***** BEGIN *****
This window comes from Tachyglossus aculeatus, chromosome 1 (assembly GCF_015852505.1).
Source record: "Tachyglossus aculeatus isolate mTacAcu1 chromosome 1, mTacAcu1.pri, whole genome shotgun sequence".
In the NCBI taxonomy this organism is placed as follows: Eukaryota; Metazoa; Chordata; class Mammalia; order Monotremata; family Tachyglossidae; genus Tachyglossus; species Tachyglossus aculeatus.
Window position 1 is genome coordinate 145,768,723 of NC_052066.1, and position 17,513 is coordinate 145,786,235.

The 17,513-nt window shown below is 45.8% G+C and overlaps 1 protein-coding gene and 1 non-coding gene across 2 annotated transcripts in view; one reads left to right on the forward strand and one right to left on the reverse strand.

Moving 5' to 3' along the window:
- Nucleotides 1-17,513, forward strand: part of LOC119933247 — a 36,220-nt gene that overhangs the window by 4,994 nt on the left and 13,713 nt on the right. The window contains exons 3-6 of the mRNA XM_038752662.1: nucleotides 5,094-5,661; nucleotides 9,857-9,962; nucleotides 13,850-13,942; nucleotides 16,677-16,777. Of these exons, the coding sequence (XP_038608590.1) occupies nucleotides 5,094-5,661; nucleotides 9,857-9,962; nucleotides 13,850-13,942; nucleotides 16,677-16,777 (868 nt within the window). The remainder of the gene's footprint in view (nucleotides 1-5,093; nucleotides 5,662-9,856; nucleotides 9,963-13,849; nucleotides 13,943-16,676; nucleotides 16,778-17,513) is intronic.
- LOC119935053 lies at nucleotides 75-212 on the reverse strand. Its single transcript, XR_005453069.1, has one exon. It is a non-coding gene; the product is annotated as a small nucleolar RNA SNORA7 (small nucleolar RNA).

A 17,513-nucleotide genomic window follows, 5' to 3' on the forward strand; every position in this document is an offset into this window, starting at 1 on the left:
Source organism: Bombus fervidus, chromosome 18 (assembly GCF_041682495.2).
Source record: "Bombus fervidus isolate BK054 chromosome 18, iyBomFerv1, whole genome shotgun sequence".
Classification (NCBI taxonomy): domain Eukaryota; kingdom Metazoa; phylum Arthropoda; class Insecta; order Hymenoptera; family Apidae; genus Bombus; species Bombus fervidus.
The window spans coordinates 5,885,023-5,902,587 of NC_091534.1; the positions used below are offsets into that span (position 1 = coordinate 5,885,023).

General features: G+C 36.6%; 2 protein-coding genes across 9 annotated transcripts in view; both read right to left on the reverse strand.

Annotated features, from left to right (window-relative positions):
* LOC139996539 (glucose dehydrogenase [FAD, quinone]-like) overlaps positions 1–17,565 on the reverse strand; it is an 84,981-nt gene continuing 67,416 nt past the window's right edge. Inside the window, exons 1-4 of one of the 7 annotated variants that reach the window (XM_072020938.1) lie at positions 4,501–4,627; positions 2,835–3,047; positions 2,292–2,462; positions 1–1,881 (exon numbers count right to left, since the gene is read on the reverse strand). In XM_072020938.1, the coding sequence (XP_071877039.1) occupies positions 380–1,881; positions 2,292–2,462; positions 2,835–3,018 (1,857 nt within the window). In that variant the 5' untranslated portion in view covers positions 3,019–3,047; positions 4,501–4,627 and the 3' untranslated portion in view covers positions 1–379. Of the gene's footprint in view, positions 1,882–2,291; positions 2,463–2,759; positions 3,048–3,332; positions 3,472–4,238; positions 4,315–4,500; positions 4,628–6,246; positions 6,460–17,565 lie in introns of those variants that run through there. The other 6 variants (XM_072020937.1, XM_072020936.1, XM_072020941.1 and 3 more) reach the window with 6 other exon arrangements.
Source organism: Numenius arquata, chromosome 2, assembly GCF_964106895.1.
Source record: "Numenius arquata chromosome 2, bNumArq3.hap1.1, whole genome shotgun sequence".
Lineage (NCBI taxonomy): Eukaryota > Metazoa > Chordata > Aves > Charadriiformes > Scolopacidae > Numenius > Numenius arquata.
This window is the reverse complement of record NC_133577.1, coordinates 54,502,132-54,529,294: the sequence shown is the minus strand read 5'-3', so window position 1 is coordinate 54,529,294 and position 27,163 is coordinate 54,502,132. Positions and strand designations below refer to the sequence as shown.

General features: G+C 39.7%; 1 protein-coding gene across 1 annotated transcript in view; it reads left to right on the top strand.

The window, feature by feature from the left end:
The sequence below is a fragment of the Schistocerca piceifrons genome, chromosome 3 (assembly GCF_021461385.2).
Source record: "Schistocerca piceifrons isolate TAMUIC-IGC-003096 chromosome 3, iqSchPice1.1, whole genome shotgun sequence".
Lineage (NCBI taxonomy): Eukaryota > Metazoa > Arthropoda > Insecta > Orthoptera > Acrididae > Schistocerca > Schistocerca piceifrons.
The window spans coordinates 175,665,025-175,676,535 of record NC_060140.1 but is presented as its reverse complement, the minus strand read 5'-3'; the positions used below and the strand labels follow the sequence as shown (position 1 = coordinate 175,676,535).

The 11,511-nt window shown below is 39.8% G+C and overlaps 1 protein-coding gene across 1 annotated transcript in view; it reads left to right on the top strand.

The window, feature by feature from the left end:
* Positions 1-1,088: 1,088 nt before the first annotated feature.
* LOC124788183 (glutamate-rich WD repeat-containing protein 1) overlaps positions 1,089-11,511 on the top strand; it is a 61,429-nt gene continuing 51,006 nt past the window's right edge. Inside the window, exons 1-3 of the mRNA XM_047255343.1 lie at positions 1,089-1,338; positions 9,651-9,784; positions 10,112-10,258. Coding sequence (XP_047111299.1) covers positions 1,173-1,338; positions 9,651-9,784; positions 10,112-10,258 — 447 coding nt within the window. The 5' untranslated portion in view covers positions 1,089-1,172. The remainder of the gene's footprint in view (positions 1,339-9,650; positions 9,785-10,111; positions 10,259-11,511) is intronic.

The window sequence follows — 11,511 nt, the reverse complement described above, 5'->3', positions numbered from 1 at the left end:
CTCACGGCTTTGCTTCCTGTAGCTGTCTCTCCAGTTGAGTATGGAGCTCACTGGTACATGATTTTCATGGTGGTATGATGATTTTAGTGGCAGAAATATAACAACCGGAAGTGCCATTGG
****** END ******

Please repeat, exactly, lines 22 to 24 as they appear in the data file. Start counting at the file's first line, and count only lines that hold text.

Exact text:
The window, feature by feature from the left end:
The sequence below is a fragment of the Schistocerca piceifrons genome, chromosome 3 (assembly GCF_021461385.2).
Source record: "Schistocerca piceifrons isolate TAMUIC-IGC-003096 chromosome 3, iqSchPice1.1, whole genome shotgun sequence".